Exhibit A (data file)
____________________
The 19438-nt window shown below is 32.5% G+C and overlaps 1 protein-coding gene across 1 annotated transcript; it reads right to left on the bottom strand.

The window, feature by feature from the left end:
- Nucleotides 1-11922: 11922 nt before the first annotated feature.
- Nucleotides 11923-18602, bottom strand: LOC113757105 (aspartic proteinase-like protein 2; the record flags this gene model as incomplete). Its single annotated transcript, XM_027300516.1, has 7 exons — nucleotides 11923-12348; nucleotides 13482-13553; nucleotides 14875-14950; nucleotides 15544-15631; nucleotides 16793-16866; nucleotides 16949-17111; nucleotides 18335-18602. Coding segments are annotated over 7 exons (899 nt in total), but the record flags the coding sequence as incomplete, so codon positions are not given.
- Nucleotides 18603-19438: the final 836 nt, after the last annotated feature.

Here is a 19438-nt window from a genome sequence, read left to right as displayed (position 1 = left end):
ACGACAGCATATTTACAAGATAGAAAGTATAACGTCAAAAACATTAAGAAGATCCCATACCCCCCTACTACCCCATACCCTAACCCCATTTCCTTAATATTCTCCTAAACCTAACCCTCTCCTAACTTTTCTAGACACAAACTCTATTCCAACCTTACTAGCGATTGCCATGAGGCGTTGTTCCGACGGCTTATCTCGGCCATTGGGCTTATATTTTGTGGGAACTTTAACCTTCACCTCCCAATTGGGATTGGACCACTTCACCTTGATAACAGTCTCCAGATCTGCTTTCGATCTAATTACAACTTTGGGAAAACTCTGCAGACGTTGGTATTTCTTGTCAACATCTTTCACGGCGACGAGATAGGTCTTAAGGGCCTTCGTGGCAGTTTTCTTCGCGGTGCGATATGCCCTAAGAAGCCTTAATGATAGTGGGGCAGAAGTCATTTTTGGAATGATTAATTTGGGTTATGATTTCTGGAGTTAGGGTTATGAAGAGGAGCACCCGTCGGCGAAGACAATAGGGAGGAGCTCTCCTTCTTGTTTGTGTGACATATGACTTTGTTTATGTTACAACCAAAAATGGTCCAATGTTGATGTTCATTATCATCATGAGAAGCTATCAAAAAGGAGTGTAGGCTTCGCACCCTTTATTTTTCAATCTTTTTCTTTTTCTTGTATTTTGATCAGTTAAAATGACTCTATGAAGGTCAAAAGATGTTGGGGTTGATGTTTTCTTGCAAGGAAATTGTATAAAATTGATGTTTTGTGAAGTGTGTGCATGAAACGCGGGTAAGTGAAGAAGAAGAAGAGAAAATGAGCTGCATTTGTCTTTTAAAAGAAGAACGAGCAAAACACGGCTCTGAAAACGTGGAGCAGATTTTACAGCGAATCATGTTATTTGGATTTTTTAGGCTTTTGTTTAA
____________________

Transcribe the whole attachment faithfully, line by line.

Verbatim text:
The 19438-nt window shown below is 32.5% G+C and overlaps 1 protein-coding gene across 1 annotated transcript; it reads right to left on the bottom strand.

The window, feature by feature from the left end:
- Nucleotides 1-11922: 11922 nt before the first annotated feature.
- Nucleotides 11923-18602, bottom strand: LOC113757105 (aspartic proteinase-like protein 2; the record flags this gene model as incomplete). Its single annotated transcript, XM_027300516.1, has 7 exons — nucleotides 11923-12348; nucleotides 13482-13553; nucleotides 14875-14950; nucleotides 15544-15631; nucleotides 16793-16866; nucleotides 16949-17111; nucleotides 18335-18602. Coding segments are annotated over 7 exons (899 nt in total), but the record flags the coding sequence as incomplete, so codon positions are not given.
- Nucleotides 18603-19438: the final 836 nt, after the last annotated feature.

Here is a 19438-nt window from a genome sequence, read left to right as displayed (position 1 = left end):
ACGACAGCATATTTACAAGATAGAAAGTATAACGTCAAAAACATTAAGAAGATCCCATACCCCCCTACTACCCCATACCCTAACCCCATTTCCTTAATATTCTCCTAAACCTAACCCTCTCCTAACTTTTCTAGACACAAACTCTATTCCAACCTTACTAGCGATTGCCATGAGGCGTTGTTCCGACGGCTTATCTCGGCCATTGGGCTTATATTTTGTGGGAACTTTAACCTTCACCTCCCAATTGGGATTGGACCACTTCACCTTGATAACAGTCTCCAGATCTGCTTTCGATCTAATTACAACTTTGGGAAAACTCTGCAGACGTTGGTATTTCTTGTCAACATCTTTCACGGCGACGAGATAGGTCTTAAGGGCCTTCGTGGCAGTTTTCTTCGCGGTGCGATATGCCCTAAGAAGCCTTAATGATAGTGGGGCAGAAGTCATTTTTGGAATGATTAATTTGGGTTATGATTTCTGGAGTTAGGGTTATGAAGAGGAGCACCCGTCGGCGAAGACAATAGGGAGGAGCTCTCCTTCTTGTTTGTGTGACATATGACTTTGTTTATGTTACAACCAAAAATGGTCCAATGTTGATGTTCATTATCATCATGAGAAGCTATCAAAAAGGAGTGTAGGCTTCGCACCCTTTATTTTTCAATCTTTTTCTTTTTCTTGTATTTTGATCAGTTAAAATGACTCTATGAAGGTCAAAAGATGTTGGGGTTGATGTTTTCTTGCAAGGAAATTGTATAAAATTGATGTTTTGTGAAGTGTGTGCATGAAACGCGGGTAAGTGAAGAAGAAGAAGAGAAAATGAGCTGCATTTGTCTTTTAAAAGAAGAACGAGCAAAACACGGCTCTGAAAACGTGGAGCAGATTTTACAGCGAATCATGTTATTTGGATTTTTTAGGCTTTTGTTTAA